The title of the popular grammar book and tongue-in-cheek joke about the panda that eats, shoots and leaves is a classic example of a homograph capable of functioning as verb and a noun with vastly different effects.
Words that are pronounced in the same way but differ in their meanings are called Homophones. In this case, the same word and different meaning of “shoots” changes the complexion of the sentence completely.
If you think that there are too many words in English language, remember that our dictionaries could be bigger; our language has doubled up definitions on many of its words.
On my first trip to the States (from England) I was writing something in pencil and made a mistake. So I asked a friend, right in front of her boyfriend, if she had a rubber I could use…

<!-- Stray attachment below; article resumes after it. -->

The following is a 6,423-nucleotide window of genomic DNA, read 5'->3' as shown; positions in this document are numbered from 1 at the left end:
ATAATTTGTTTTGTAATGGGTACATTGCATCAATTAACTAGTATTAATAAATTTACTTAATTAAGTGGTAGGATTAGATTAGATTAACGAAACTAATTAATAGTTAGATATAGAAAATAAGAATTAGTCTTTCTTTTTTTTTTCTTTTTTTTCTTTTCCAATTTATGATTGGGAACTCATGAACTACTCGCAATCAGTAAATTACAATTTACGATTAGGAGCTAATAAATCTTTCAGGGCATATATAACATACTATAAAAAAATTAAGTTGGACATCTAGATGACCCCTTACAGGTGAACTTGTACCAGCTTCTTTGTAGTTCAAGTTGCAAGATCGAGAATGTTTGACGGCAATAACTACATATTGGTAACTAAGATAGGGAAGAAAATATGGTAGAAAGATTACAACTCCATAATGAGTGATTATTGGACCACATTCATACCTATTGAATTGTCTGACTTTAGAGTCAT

The comedic affects of double-entendres, puns and malapropisms have been known for centuries. In Shakespeare’s Much Ado About Nothing, the playwriting legend coined the malapropism’s alternate synonym the “Dogberryism” with the snappy dialogue of Constable Dogberry, who declares in great triumph that he has captured two auspicious men during the night watch …Continue Reading >>